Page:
Having spent a number of years now paying close attention to articles and other media on the subject of longevity, it seems quite clear to me that most people see no problem with improving healthcare quality and distribution across the board (even as they may differ in their ideas of how this might be accomplished). That is, I don't see any vast conspiracy to "celebrate suffering and death" for people of any age -- quite the contrary, in fact. What I see instead (for the most part) is a world full of vulnerable beings trying to come to terms with that vulnerability.
But -- at the same time, I see some attitudes that genuinely do concern and confound me. For example, some people still respond with expressed worries about economic strife and overpopulation upon hearing that lifespans (at least in some countries) may be increasing, or that some progress is being made in hacking the mechanisms behind the nastier health problems common in old age.
There are so many layers to this stuff I scarcely know where to begin to address it. But I'll make an attempt.
Personally, I like to take an open-ended perspective when speculating about the future. I don't see existing social, economic, and political structures (anywhere in the world) as being "sacred" or intractable to positive change -- change occurs largely as a function of what people decide they value most. So when I see people arguing that much longer lives would be a bad thing because it would stretch existing retirement systems and other benefits (presumably "forcing" the young into longer, harder work days), it seems to me that they're starting at the wrong end of the value equation entirely.
The lack of realism in this projected scenario notwithstanding, why is it that whenever a group characterized at least in some part by its members' vulnerability stands to benefit from some emerging development, it is assumed that the impetus falls on the vulnerable group to "prove" its worth?
More to the point, why is it not assumed instead that individual lives are of primary value, and that the socioeconomic complications which may arise from saving more lives are just things we're going to have to suck up and deal with?
I obviously can't speak for anyone else, but there has never been a question in my mind that when you have a chance to save a life (or several), you take it. You don't (unless your name happens to be Ebenezer Scrooge) sit there playing numbers games, trying to determine whether saving this old person will mean that maybe 10 younger people don't get a big tax break that year, or whether a healthier elderly population might "hurt the job market" for young people.
That said, there are a number of arguments and essays out there by people trying to make a case for why overpopulation and resources won't actually be issues in a future of widespread effective longevity medicine. But my take on the matter is that they shouldn't really be necessary in the first place -- at least not as far as "justifying" healthcare improvements goes from an ethical standpoint.
On the resource/labor market issue: the Longevity Dividend is a pretty darn groundbreaking acknowledgement on the part of Persons of Authority regarding the benefits of better elder health. I have some serious philosophical and ethical problems with describing any population as a "burden", and there are parts of the Longevity Dividend's rhetoric that irk me (hypersensitive as I may be to that sort of thing) for that reason. But as far as the actual arguments go, they make an excellent case for effective longevity medicine being an economic boon as opposed to a crisis.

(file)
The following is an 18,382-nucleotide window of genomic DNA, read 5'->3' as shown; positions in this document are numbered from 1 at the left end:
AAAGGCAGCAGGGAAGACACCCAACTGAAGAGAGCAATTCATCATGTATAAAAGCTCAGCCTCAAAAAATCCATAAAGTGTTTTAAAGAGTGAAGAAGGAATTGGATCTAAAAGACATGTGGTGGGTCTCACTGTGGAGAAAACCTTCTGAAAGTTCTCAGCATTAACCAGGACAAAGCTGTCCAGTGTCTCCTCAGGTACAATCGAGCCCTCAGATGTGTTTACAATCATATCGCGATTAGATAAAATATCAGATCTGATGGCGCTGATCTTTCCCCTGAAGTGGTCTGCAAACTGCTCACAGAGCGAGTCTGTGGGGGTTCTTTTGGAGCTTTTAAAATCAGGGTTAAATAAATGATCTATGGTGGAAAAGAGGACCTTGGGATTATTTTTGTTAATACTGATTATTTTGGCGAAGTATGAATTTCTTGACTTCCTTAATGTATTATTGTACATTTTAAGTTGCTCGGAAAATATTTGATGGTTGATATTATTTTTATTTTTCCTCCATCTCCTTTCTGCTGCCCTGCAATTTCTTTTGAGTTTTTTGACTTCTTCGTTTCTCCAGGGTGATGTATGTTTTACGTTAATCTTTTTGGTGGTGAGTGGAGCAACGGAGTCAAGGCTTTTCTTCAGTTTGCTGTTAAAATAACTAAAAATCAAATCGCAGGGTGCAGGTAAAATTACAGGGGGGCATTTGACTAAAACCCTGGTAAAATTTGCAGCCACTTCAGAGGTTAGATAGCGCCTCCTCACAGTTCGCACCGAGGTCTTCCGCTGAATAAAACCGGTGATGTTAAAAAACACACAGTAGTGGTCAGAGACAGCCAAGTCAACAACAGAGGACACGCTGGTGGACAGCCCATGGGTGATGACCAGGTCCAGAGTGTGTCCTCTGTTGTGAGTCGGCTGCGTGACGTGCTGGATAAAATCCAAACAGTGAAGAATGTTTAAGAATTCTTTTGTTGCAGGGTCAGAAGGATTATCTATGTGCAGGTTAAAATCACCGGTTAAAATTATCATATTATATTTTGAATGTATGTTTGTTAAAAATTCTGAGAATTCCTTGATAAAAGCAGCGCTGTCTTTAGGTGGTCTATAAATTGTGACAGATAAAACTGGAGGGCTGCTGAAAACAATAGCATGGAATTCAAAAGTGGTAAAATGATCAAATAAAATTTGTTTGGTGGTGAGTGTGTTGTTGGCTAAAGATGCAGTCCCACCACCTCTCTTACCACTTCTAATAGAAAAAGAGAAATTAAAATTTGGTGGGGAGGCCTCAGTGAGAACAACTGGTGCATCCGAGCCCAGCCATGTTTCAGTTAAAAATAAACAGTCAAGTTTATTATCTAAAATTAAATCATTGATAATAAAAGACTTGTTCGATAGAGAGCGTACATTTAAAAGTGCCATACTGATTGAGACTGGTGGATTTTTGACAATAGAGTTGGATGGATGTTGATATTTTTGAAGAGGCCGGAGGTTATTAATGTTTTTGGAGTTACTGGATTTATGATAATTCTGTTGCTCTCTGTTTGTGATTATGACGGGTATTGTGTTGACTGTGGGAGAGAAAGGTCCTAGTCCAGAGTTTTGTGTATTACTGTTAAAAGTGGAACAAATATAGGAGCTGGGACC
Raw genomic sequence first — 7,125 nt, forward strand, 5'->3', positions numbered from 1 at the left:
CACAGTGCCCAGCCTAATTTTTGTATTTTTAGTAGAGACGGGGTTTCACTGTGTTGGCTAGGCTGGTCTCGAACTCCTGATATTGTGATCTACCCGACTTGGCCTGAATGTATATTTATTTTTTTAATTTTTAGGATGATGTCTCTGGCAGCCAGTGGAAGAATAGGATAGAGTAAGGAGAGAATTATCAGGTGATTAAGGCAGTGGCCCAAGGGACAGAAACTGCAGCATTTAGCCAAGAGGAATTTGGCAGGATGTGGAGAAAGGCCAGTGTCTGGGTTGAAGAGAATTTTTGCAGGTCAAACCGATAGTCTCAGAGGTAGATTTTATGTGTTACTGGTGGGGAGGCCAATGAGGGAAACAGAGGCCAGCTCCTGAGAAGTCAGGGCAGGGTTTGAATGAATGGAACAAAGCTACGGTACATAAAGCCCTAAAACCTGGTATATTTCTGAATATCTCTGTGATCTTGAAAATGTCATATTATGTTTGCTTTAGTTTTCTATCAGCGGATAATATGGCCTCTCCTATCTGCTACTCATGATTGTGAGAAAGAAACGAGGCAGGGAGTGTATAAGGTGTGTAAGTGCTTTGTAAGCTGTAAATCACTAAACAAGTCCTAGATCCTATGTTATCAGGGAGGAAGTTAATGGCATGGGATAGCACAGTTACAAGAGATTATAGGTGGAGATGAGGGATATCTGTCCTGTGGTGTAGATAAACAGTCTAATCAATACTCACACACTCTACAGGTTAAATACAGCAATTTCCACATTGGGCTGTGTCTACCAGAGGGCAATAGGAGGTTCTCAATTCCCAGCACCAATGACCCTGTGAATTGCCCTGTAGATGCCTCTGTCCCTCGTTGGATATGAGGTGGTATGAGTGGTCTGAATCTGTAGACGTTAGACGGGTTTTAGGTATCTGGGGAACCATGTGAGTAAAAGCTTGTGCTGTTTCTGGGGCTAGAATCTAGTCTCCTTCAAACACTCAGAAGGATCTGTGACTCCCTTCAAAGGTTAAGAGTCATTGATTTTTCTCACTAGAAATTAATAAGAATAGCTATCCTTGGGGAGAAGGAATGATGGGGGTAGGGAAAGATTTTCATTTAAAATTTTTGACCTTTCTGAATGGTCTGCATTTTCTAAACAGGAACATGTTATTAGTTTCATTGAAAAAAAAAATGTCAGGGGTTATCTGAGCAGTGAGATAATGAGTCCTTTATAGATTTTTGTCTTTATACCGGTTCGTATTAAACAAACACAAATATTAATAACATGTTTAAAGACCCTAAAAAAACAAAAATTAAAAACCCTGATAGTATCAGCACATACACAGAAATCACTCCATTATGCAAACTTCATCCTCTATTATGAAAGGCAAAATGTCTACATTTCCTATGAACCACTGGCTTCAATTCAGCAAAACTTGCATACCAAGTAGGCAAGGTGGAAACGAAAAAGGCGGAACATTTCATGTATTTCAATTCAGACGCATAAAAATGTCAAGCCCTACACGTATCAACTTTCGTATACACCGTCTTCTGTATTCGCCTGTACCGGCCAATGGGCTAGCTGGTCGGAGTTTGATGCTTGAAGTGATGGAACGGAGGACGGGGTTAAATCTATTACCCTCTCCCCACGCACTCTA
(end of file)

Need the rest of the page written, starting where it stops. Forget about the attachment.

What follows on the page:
In other words, I don't think the number-crunching types have anything to worry about.
And on the overpopulation issue: yes, overpopulation can lead to environmental depletion and the kinds of problems that tend to come along with crowding, but there's no reason to assume that improved elder healthcare is incompatible with addressing population and resource problems. If one starts, as I do, from a mindset in which all people are intrinsically valuable and well worth saving on that basis alone, then one has a "given" or constant to work with that must be accounted for in any large-scale project attempted.
Put another way, the acknowledgment of the goodness of saving lives when possible should be non-negotiable. In this framework, no project claiming the goal of "improving" conditions in the world can hinge upon the necessity of people dying by a particular age.
There is absolutely nothing anyone could say to convince me that we ought to "hold off" on developing or distributing better healthcare on population-control grounds -- if you want to make an observation about the problems of overpopulation, fine, but please don't make your population-management strategy contingent upon denying healthcare to certain demographics. All too often I've seen population-management being raised up in the form of apologism for racism, classism, disablism, etc., and ageism is no more acceptable than any of these as a rationale.
Yes, we humans have a hard road ahead of us as far as fixing our environmental problems, economic woes, healthcare messes, persistent social inequality, and other pervasive issues goes, but we must come to terms with the fact that these fixes all need to happen. The fact that it is impossible to do this "perfectly" or immediately is no reason not to try our best in whatever area we've chosen to focus on, and as far as improving healthcare goes, I would say that "trying our best" in this project must entail an acknowledgment that people are valuable and worth saving no matter what their age, background, income level, etc. happens to be.